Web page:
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Conference re-considers software patents

Oct 17, 2006 — by LinuxDevices Staff — from the LinuxDevices Archive — views

The Public Patent Foundation (PUBPAT) and the Software Freedom Law Center (SFLC) are co-sponsoring a conference to discuss the impact of software patents on software development, innovation, and competition. Entitled “Software Patents: A Time for Change?,” the conference is set for Nov. 17, at Boston University.

According to PUBPAT and the SFLC, the specialized patent court of appeals in the U.S. has “removed virtually all limits to patentable subject matter” over the last few decades, resulting in hundreds of thousands of software patents. The conference aims to provide a forum for consideration of the growing body of research on the effects of allowing software patents, and the implications of this research for software patent policy, organizers say.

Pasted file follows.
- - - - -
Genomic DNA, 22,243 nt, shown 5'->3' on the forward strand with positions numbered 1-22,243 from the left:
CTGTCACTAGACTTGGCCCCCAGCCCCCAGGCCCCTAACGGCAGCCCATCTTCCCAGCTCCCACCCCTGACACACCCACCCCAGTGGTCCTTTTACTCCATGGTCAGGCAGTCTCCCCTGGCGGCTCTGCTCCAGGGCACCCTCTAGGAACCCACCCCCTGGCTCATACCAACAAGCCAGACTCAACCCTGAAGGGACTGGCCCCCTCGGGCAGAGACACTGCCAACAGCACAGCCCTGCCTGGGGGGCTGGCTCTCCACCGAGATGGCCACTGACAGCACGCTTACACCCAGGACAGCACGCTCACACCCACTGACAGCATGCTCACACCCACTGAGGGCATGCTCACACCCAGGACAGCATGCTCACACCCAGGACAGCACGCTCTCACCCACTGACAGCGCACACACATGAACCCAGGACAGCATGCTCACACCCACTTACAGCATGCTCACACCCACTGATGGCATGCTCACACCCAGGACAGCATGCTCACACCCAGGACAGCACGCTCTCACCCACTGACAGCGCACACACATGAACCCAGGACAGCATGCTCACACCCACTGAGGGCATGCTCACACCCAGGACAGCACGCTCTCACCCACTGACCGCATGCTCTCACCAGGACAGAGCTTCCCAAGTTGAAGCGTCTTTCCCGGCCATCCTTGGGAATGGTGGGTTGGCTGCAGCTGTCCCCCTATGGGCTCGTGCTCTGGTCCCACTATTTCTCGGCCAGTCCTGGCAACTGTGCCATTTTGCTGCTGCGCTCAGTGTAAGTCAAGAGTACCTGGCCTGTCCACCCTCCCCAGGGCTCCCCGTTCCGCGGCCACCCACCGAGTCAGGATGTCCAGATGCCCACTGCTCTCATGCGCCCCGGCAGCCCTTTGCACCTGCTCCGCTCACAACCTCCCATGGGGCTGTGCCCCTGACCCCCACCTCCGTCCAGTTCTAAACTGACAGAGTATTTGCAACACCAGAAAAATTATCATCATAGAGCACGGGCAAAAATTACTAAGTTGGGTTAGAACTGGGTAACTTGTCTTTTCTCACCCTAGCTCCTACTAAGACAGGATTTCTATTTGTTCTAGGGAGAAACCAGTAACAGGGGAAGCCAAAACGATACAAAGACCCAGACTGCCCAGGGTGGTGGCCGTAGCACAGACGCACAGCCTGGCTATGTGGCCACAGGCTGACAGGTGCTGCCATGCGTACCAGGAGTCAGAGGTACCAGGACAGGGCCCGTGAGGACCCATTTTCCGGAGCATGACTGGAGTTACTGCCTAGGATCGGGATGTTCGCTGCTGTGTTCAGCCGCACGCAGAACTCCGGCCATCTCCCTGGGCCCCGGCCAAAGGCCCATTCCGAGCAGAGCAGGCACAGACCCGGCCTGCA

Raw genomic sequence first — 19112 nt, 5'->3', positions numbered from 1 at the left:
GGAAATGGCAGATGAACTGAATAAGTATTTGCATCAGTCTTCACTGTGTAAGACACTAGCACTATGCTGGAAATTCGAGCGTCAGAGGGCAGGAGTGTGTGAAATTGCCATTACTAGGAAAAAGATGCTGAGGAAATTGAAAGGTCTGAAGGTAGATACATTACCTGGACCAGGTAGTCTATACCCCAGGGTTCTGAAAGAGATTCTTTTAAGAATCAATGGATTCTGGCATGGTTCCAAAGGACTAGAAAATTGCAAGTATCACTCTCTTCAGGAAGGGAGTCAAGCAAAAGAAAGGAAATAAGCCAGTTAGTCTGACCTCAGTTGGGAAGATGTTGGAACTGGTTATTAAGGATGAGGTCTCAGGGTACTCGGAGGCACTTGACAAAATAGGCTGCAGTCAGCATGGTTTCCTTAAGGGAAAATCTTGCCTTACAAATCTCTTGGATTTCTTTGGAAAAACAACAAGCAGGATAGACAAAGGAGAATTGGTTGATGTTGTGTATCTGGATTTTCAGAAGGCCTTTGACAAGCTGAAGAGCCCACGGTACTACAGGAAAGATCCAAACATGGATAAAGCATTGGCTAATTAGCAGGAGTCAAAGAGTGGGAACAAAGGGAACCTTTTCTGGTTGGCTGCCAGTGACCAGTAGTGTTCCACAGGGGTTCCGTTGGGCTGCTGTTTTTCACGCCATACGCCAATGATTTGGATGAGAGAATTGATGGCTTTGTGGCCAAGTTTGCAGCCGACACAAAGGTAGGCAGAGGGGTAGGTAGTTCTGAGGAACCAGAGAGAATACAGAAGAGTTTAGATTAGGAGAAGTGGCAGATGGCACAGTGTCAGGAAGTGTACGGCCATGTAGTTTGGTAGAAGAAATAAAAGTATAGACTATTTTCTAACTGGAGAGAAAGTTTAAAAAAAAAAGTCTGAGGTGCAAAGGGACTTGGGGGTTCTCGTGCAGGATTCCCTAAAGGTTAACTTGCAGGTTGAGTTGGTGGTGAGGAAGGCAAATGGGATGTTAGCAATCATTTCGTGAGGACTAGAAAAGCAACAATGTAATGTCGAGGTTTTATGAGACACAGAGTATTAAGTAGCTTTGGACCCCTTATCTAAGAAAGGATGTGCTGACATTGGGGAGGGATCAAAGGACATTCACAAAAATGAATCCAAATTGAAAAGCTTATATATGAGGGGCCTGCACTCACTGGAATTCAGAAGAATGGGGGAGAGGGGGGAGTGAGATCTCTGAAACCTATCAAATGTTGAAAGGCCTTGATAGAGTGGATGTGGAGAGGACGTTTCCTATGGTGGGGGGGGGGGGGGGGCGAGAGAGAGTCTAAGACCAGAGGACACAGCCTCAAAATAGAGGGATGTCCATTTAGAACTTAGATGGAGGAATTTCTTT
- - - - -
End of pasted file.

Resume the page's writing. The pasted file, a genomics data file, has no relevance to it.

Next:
Opening conference remarks will be made by Dan Ravicher, executive editor of PUBPAT. Ravicher stated, “Over time, it has become increasingly clear that software patents actually hinder — rather than promote — innovation. A reevaluation of the consequences of software patents here in America is long overdue.”

Along with PUBPAT and the SFLC, additional conference participants include:

Additionally, representatives of eBay, Red Hat, the Electronic Frontier Foundation, and the World Wide Web Consortium are expected to participate.

The conference is open to the public, with registration priced at $35 per person, or $20 for students. Additional details can be found here.

The SFLC was founded in February of 2005, with help from the OSDL (Open Source Development Labs).

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